Yesterday, it got up to 83 degrees here in Austin, tying a
Forecasters say it should be comfortable for most of today. Later this afternoon, though, temperatures will start dropping. And on Thanksgiving, most Central Texas thermometers are expected to make it only into the low 50s.
Now I know that's not cold. But forecasters say the front bringing in the lower temps, along with gusty north winds and some rain, marks our official weather season shift. So when we turn on our furnaces this evening to combat overnight readings in the 30s and 40s, they'll likely stay on until spring arrives.
Readying the residence: Many of you probably have already gotten your homes ready for winter. But for folks living in more temperate climes and who are just now (or not quite yet) feeling fall's first real chill, now's the time for some crucial pre-winter home tasks.
This MSN article suggests things such as cleaning gutters, caulking leaks, adding insulation and, one of my favorite energy-saving moves, reversing your ceiling fan.
This really works. Changing the direction -- usually going from a counterclockwise to clockwise spin as you look up at the fan -- will push warm air downward, keeping you more comfortable and preventing your heater from coming on so often.
Ah, the heater. The primary home winterization step you need to take is checking out your heating system before you absolutely need it.
The hubby and I did this last week when we climbed up into the attic to replace the filter in the new air handler we got installed this summer. That fiscal adventure, right at the peak of air conditioning season, is recounted in this blog entry.
An alarming odor: The new filter system was a bit of a challenge, especially since the installer didn't leave us an operation manual (thank goodness for the Internet!). But what really caught my attention was the faint odor of gas.
It wasn't much, and the hubby didn't even smell it. But I did, so I called the HVAC company. They sent a guy out who confirmed that my nose was up to snuff, or rather sniff. Thankfully, a connection just needed a little tightening.
The technician also double checked other connections and showed us a couple of new programming features of the thermostat we also had installed during the summer.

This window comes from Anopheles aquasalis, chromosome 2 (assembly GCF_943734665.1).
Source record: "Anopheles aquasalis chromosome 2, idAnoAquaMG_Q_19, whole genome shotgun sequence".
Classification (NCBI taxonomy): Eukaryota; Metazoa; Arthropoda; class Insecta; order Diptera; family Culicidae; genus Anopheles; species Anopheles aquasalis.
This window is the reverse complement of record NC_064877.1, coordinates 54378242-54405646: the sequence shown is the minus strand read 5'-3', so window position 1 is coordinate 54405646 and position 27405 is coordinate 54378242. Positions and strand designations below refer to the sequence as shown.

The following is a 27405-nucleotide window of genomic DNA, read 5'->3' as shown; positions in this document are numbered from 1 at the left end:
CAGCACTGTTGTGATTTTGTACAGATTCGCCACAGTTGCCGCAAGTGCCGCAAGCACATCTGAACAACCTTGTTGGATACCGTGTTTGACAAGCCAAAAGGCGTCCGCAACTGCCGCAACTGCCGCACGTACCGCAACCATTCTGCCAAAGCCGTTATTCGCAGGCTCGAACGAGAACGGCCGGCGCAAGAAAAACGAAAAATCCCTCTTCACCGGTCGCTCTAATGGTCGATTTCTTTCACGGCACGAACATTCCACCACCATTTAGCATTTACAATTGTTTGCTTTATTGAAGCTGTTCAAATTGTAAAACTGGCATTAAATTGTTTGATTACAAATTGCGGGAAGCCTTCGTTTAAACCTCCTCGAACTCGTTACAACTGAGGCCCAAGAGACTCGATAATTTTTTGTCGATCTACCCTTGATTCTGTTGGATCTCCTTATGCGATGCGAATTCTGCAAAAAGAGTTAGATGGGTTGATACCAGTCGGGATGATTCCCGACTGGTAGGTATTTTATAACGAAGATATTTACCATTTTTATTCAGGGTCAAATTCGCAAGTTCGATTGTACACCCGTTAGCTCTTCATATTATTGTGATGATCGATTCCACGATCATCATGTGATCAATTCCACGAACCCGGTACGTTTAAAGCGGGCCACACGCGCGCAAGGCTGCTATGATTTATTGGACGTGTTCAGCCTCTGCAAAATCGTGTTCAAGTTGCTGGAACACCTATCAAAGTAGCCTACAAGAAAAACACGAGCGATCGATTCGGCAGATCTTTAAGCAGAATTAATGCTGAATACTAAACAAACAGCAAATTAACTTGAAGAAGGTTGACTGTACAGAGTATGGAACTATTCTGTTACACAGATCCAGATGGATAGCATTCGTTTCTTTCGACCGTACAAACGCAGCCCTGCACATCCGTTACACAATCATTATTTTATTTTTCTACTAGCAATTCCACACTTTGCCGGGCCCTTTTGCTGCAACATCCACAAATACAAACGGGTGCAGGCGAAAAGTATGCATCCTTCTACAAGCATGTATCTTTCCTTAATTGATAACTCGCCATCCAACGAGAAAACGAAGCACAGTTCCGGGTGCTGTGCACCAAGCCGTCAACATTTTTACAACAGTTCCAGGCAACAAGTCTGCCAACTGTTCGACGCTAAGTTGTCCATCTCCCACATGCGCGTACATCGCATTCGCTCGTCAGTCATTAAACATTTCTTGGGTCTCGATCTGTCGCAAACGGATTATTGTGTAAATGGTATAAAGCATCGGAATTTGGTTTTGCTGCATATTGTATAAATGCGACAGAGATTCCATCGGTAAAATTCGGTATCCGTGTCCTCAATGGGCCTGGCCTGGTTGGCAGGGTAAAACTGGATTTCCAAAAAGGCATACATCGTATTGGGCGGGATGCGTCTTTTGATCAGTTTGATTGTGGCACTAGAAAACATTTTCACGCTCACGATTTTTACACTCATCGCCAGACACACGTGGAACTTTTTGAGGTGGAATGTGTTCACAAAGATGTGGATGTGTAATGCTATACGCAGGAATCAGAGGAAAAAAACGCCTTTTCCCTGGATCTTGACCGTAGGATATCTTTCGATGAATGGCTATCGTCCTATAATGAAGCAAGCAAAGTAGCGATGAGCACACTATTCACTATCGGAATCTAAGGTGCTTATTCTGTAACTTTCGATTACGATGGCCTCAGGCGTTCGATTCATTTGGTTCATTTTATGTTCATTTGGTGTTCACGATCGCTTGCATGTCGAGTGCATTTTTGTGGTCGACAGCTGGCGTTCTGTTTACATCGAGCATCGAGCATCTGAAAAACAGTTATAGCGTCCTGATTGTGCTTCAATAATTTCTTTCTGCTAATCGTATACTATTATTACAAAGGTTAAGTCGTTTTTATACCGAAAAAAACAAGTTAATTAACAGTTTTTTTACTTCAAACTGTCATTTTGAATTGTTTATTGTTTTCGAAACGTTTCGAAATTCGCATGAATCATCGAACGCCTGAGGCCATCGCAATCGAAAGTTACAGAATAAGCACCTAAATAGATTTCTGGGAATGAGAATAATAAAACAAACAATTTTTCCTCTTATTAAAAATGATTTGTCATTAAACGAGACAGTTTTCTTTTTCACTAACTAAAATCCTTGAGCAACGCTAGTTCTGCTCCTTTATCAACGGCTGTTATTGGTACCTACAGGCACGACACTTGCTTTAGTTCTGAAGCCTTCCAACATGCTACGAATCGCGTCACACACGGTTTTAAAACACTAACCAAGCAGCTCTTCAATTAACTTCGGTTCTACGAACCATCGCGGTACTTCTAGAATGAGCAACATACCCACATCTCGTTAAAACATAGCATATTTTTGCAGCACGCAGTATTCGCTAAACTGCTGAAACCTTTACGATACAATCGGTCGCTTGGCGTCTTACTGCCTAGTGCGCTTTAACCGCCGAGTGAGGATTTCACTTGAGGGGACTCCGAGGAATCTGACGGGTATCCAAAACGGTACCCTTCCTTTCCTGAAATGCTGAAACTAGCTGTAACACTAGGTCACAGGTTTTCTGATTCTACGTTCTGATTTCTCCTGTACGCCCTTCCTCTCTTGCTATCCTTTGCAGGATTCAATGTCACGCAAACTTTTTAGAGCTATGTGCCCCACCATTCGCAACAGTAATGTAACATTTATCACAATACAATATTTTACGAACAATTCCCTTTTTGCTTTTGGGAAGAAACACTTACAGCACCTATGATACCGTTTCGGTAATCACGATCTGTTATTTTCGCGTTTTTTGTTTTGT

Even better, the work was still under warranty, so we didn't face a charge for our preseason checkup.
While gas leaks, however small, are not common (I hope!), you still need to have your system checked out annually. As Free Money Finance notes here, "This is more than a pocketbook issue, since poorly functioning systems can cause deadly carbon monoxide buildup in your home."
Now we're ready, at least as far as the heater goes, for the chill to arrive.
Just in case you have a natural gas heating system (and are a worrier like me), I want to share with you some tips on detecting natural gas leaks that came in our most recent bill.
Click the image above (or this link in case the photo doesn't show up in your browser or feed reader) for the full gas company fact sheet (bilingual, PDF format).
More winterization tips: Lots of bloggers recently have offered their ideas on getting your abode ready for winter. Here are a few:
- Winterizing your home to-do list from Buying and Selling Real Estate in Rhode Island,
- 10 tips for winterizing your home for efficiency from Simply Natural and
- Weatherizing and winterizing your home from Home Know-It-All.
InnStyle Montana also has some suggestions on Winterizing Simply. This bed and breakfast owner in one of the country's coldest states says you can reduce your home’s energy use by using space heaters, properly operating the aforementioned ceiling fans, and warming your body instead of the air around you.
"There are many ways to warms your body that require no energy at all!" declares InnStyle.
Remember the tax break: If you can get that body warmth comment out of your head for a minute, let's concentrate on the tax benefits of energy efficient home improvements.
Under a federal law that took effect
But if you haven't used up the tax break or claimed only part of it on last year's 1040, then things such as adding insulation, putting in replacement windows or even tinting existing windows and doors will count (up to that overall $500 maximum) on your 2007 return as long as the work is done by
Details on the credit and eligible home improvements can be found at this Energy Star page.